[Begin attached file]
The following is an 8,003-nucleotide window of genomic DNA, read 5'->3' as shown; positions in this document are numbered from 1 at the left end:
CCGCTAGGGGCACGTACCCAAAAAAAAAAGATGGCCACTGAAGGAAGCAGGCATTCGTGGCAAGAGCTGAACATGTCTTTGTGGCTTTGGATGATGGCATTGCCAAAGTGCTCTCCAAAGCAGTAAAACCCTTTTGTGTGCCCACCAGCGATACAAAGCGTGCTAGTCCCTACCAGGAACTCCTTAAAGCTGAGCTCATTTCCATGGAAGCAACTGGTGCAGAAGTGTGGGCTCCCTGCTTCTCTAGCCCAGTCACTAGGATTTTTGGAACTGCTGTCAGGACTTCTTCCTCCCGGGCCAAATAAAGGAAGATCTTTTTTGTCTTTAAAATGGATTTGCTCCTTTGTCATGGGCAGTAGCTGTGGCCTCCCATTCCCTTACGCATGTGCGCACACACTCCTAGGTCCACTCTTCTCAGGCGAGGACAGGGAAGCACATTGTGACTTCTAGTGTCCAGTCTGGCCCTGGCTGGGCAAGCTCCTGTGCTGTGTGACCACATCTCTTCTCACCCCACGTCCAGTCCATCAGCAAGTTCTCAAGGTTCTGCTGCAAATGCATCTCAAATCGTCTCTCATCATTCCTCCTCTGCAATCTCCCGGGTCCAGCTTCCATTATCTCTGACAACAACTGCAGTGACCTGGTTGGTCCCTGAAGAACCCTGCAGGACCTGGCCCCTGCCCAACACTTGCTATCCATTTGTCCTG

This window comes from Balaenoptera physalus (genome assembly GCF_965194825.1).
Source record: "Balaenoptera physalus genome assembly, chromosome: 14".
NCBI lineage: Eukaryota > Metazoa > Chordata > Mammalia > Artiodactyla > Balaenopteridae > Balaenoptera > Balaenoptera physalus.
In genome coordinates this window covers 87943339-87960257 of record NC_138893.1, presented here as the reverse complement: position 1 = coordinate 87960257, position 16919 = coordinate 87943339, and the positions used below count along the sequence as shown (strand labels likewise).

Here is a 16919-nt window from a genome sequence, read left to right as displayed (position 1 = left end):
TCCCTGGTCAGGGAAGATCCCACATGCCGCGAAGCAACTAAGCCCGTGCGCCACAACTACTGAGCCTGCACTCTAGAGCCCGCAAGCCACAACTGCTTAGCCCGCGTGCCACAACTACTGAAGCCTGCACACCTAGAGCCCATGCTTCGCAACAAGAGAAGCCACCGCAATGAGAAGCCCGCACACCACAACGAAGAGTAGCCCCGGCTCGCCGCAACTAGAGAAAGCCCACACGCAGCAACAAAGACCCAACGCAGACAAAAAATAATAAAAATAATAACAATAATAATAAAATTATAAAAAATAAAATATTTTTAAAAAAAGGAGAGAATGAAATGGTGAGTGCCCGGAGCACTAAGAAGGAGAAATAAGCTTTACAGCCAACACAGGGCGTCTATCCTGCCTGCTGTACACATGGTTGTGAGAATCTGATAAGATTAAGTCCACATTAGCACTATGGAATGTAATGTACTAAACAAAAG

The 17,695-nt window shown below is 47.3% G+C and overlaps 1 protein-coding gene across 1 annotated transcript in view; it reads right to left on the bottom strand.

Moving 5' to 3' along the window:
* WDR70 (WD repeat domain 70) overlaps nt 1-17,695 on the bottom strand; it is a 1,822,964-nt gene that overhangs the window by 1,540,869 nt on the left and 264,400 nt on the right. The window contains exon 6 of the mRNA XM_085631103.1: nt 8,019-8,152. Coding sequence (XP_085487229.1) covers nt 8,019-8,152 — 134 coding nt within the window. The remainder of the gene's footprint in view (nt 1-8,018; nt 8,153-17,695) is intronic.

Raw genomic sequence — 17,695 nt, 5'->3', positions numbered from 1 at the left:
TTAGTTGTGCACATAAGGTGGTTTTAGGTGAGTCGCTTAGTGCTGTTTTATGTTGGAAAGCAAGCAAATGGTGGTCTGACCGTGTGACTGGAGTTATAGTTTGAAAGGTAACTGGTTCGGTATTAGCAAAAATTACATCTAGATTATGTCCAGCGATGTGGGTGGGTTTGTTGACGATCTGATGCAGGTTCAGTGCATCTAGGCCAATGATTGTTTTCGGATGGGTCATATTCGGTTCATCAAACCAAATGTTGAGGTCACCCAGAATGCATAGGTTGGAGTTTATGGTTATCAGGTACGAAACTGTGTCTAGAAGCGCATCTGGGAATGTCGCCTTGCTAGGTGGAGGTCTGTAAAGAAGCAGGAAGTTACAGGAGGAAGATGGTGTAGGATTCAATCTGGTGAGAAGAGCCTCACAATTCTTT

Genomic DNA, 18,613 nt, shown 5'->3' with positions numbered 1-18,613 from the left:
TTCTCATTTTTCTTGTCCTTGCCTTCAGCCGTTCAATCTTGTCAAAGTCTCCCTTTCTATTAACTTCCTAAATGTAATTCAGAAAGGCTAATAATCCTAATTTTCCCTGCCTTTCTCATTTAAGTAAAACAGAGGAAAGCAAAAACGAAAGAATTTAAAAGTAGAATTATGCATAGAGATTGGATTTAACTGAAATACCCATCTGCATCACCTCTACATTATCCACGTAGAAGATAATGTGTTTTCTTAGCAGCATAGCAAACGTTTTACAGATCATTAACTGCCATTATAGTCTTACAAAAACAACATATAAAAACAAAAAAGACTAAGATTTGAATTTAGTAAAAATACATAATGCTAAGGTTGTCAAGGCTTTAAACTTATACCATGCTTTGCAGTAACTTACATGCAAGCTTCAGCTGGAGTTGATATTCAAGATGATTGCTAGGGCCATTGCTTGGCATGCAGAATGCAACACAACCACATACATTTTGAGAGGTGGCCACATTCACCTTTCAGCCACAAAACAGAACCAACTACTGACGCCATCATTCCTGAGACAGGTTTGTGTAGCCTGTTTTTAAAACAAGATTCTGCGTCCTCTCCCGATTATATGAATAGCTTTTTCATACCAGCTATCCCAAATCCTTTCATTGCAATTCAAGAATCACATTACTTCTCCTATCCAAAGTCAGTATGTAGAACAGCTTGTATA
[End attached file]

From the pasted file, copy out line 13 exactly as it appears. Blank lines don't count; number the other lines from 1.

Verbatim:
TTAGTTGTGCACATAAGGTGGTTTTAGGTGAGTCGCTTAGTGCTGTTTTATGTTGGAAAGCAAGCAAATGGTGGTCTGACCGTGTGACTGGAGTTATAGTTTGAAAGGTAACTGGTTCGGTATTAGCAAAAATTACATCTAGATTATGTCCAGCGATGTGGGTGGGTTTGTTGACGATCTGATGCAGGTTCAGTGCATCTAGGCCAATGATTGTTTTCGGATGGGTCATATTCGGTTCATCAAACCAAATGTTGAGGTCACCCAGAATGCATAGGTTGGAGTTTATGGTTATCAGGTACGAAACTGTGTCTAGAAGCGCATCTGGGAATGTCGCCTTGCTAGGTGGAGGTCTGTAAAGAAGCAGGAAGTTACAGGAGGAAGATGGTGTAGGATTCAATCTGGTGAGAAGAGCCTCACAATTCTTT